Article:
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2015 job growth in Singapore at a 12-year low

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Job growth in the whole of 2015 was smaller than the gain made in just a quarter the year before.

Singapore

EMPLOYMENT growth in the whole of 2015 was smaller than the gain made in just a quarter the year before. Total employment rose 31,800 last year, a 12-year low, according to preliminary data released by the Ministry of Manpower on Thursday.

The number was 130,100 in 2014, or an average 32,525 a quarter.

MOM said in a report that the increase in that year was "exceptional".

Employment generated picked up by 12,600 in the third quarter and 15,500 in the fourth quarter of last year, but the report pointed out that this was due to temporary extra hands hired to cope with year-end festive demand.

Employment growth for the full year was almost flat (0.9 per cent), thanks to a soft economy and tighter supply of foreign workers. The moderation in growth was broad-based across sectors.

"Employment declines in manufacturing, retail trade, real estate services and wholesale trade were offset by employment growth in most sectors, led by community, social and personal services, administrative and support services, and construction and professional services," the report said.

Virtually all of the job growth (31,600) in 2015 came from foreign manpower, while the employment gain among locals was flat.

Kit Wei Zheng, an economist at Citigroup, said that this pointed to the "persistence of a two-tiered job market, with continued demand for low-wage jobs dominated by foreigners, contrasting with weaker demand for PMET (professionals, managers, executives and technicians) jobs dominated by citizens and PRs".

Still, the jobless rate for residents slipped to 2.9 per cent in December from 3 per cent in September , according to the report. The rate for citizens fell to 3 per cent from 3.1 per cent.

The total unemployment rate dipped to 1.9 per cent from 2 per cent in the same period. The economy remained in full employment - and the labour market was tight enough to push incomes higher. The nominal median monthly income from work of full-time employed citizens rose by 6.5 per cent over the year to S$3,798 in June 2015, or 7.0 per cent in real terms, taking into account negative inflation.

Yet for some observers, the overall picture of the labour market in 2015 wasn't pretty - and they don't see a recovery soon. Professional recruiter Kelly Services expects employers to be more cautious in hiring this year, as the economy remains weak.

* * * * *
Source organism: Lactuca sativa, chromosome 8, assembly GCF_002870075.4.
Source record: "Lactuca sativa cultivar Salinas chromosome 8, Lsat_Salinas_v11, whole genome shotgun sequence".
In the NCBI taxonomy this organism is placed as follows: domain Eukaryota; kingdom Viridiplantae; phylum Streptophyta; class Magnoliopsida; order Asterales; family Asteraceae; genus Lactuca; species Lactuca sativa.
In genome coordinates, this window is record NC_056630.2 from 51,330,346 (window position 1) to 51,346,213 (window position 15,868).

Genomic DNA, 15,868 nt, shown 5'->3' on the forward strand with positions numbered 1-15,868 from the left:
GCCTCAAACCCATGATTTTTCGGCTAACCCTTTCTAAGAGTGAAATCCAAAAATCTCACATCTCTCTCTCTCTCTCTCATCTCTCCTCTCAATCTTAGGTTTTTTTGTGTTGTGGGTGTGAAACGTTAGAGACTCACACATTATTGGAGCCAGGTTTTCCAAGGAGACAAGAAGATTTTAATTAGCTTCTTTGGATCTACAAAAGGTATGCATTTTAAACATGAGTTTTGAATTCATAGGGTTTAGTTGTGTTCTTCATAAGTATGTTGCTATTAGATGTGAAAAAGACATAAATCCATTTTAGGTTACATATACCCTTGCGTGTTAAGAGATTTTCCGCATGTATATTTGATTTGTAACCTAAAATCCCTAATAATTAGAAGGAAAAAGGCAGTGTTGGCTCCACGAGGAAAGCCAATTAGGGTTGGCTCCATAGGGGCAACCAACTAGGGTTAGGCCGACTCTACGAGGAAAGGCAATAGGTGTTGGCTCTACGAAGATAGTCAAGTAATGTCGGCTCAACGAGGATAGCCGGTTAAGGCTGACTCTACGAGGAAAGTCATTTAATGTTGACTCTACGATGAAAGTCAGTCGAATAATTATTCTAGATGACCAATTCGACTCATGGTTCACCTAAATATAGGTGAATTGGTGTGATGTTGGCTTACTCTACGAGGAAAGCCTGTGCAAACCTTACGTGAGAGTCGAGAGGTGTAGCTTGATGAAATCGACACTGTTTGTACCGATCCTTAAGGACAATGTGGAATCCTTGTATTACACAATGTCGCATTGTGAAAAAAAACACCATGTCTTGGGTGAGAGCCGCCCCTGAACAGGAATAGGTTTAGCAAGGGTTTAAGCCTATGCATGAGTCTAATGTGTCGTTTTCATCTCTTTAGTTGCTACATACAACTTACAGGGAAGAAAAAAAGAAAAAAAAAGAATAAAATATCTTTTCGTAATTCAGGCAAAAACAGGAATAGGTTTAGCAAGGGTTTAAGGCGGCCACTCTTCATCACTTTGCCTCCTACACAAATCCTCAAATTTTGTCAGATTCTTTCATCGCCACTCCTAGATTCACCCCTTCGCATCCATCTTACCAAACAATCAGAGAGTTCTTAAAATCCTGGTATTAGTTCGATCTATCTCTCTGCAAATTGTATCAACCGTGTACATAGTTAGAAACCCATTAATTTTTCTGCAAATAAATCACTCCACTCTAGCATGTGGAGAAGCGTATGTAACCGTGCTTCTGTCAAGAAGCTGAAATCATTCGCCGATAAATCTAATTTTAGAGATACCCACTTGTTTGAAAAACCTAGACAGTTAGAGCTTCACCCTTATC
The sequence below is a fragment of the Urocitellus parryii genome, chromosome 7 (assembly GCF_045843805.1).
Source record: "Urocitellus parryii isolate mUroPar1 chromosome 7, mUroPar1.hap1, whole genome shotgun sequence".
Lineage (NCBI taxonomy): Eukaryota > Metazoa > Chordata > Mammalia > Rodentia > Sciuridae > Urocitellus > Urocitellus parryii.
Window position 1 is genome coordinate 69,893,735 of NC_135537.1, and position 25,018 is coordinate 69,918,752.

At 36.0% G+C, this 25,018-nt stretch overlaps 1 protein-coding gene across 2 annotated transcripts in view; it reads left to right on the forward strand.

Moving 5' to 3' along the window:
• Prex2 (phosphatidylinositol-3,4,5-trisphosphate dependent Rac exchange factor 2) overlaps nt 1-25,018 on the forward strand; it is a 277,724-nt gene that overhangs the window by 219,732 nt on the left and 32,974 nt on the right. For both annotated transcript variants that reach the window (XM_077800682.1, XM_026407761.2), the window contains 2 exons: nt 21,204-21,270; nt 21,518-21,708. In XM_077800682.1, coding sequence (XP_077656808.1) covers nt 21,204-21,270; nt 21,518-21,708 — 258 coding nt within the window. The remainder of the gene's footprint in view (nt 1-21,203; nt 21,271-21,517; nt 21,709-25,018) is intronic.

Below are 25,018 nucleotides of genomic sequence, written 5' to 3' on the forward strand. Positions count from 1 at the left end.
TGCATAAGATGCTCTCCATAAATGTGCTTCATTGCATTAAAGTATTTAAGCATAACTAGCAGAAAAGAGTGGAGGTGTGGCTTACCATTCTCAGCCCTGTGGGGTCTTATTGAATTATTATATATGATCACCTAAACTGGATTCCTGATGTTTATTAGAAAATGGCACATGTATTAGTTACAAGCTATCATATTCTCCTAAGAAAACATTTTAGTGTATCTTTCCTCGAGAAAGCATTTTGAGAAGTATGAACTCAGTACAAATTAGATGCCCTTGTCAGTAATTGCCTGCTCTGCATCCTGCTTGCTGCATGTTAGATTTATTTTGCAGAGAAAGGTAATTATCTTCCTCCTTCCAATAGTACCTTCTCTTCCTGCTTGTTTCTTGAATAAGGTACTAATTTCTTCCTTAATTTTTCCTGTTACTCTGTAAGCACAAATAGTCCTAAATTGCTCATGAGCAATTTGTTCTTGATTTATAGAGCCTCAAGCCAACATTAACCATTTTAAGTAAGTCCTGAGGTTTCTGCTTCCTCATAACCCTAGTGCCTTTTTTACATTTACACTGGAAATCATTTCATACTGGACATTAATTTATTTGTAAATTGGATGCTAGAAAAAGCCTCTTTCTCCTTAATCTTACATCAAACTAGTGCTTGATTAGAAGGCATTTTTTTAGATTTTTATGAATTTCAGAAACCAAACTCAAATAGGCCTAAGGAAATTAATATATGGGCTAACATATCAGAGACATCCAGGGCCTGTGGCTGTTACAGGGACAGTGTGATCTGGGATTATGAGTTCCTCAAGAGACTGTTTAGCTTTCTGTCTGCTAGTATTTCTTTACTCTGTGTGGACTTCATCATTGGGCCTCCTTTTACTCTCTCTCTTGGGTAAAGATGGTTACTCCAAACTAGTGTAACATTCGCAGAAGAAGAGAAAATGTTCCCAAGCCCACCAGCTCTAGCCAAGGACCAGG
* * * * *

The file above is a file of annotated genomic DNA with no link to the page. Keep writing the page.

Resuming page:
OCBC Bank economist Selena Ling agreed. "Given that business sentiment surveys suggest less optimism about the first half of 2016 outlook, the labour market conditions may soften slightly from here."

Manpower Minister Lim Swee Say himself on Thursday reiterated that Singapore's economic restructuring and ageing population would ease job gains from a yearly 4 per cent average in 2010-2014 to 1-2 per cent in the next five years.

"Looking beyond that, this decline is likely to continue because our local workforce growth eventually will reach a negligible growth, if not stagnation, given that the baby boomer generation is entering retirement," he told reporters at a briefing. "The day will come when the local workforce growth will reach zero, stagnated."

Citigroup's Mr Kit said that while the headline unemployment rate fell more than expected, redundancies jumped from 3,460 workers in the third quarter to 4,200 workers in the final quarter - the highest since the recession in the second quarter of 2009.

The layoff number for the full year was 14,400, up from 12,930 in 2014 and also the highest since 2009.

MOM's report, which noted that redundancies have been creeping up since 2010, said that the increase was due to "on-going business restructuring".

Mr Kit said that the spike in layoffs was "a clearer sign of cyclical softening on balance, with resident-citizen unemployment likely (to be) higher if not for more locals staying outside the labour force".

According to OCBC's Ms Ling, the steady jobless rates for residents and citizens "in the face of rising redundancies suggest that they have largely been able to transit to other jobs and/or other growth industries".

READ MORE: Workforce growth likely to fall to 1-2% in next five years